Often overlooked in Chinese poetic history are a number of accomplished late-Song poets, among the most important of whom were four men from Wenzhou known as the "Four Lings" because, apparently by common consent, they all had noms-de-plume containing the character ling, meaning "numinous" or "magical." The four were: Weng Juan (d. after 1214), Xu Zhao (d. 1211), Xu Ji (1162-1214), and Zhao Shixiu (1170-1219). As other late-Song poets, they leaned toward understated, straightforward diction that incurred the enmity of those who preferred the more flowery, allusive style of the high Tang. As they navigated the uncertain career paths of would-be minor officials, the Four Lings wrote movingly about their joys and disappointments, the hardships of poverty and old age, and the solace to be found in nature and friendship. Seeming to share a single poetic sensibility, they wrote in a naturalistic and accessible style that won widespread admiration; it is fitting that they now be presented together, as friends and fellow poets of consequence.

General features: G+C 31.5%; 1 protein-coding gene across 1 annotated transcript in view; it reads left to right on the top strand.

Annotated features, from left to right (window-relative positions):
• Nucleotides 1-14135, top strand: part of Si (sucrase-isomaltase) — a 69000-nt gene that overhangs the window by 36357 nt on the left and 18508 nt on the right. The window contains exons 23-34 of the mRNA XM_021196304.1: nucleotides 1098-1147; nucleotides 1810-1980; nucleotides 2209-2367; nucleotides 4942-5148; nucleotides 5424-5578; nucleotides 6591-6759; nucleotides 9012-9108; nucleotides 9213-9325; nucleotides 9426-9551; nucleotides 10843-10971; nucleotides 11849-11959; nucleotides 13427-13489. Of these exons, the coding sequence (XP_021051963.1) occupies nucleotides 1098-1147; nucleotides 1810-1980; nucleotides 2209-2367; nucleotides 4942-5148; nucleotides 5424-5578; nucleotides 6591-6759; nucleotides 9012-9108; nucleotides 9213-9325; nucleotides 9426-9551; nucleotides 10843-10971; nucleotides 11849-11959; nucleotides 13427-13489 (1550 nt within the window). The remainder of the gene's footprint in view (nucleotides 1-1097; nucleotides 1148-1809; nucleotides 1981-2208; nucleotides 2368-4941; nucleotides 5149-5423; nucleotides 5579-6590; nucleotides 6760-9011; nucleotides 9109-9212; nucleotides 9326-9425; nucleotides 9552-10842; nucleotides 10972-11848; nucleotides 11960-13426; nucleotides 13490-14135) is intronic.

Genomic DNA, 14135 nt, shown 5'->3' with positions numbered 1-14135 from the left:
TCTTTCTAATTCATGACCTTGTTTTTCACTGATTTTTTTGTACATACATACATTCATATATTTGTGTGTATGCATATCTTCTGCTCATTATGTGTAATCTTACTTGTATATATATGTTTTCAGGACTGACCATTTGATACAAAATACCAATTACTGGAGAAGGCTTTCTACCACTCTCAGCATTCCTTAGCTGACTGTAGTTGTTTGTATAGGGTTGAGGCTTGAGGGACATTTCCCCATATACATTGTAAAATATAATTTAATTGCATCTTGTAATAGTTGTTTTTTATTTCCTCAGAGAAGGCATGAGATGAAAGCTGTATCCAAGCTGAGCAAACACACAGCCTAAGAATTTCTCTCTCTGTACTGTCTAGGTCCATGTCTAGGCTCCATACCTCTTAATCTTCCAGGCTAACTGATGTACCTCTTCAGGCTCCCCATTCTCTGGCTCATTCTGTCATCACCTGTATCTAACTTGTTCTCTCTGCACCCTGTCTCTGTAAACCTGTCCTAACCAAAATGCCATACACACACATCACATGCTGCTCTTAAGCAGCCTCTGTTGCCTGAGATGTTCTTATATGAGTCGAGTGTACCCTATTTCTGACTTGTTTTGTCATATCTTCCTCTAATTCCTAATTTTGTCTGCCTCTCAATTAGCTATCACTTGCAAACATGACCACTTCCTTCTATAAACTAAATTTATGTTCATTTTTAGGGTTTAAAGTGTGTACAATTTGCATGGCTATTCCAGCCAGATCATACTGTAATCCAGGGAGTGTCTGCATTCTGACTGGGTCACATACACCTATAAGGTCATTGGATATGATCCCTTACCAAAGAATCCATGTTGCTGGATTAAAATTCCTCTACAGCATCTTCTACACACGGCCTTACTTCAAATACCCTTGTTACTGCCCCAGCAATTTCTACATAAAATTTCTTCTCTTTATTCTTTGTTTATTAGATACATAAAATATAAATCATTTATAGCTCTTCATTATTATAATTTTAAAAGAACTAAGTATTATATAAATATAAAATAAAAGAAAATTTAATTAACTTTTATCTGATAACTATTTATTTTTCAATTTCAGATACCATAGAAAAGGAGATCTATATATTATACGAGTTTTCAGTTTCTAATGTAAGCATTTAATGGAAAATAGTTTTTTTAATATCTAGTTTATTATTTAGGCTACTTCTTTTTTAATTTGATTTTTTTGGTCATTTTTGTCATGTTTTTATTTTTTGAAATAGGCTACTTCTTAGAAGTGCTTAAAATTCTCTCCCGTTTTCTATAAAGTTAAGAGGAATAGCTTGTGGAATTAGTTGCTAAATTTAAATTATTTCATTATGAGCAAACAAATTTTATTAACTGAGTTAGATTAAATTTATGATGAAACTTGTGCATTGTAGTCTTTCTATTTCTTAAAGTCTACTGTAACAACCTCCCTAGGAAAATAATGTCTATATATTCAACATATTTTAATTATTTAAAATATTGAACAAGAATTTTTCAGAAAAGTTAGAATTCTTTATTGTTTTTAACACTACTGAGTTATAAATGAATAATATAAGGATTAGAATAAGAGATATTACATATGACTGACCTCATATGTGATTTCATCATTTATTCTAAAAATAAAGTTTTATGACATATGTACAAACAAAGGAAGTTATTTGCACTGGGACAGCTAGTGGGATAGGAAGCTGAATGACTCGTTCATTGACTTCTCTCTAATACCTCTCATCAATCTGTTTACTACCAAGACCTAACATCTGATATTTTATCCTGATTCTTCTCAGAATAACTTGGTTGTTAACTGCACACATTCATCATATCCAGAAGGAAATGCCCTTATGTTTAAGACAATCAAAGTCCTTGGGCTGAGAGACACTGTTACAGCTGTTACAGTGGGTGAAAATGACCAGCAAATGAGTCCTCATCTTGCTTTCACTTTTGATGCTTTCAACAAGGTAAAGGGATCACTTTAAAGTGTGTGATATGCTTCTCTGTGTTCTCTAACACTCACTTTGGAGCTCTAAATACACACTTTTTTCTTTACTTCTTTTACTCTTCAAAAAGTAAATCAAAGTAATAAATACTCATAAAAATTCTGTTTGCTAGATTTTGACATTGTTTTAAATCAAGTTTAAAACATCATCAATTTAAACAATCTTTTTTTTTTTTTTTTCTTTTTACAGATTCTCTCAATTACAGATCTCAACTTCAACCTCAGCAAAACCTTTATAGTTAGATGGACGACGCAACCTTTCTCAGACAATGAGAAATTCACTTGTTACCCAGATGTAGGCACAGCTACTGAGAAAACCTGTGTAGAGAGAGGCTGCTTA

What Painter Could Ever Capture This?: Poetry of the Four Lings of Song China
October 2, 2023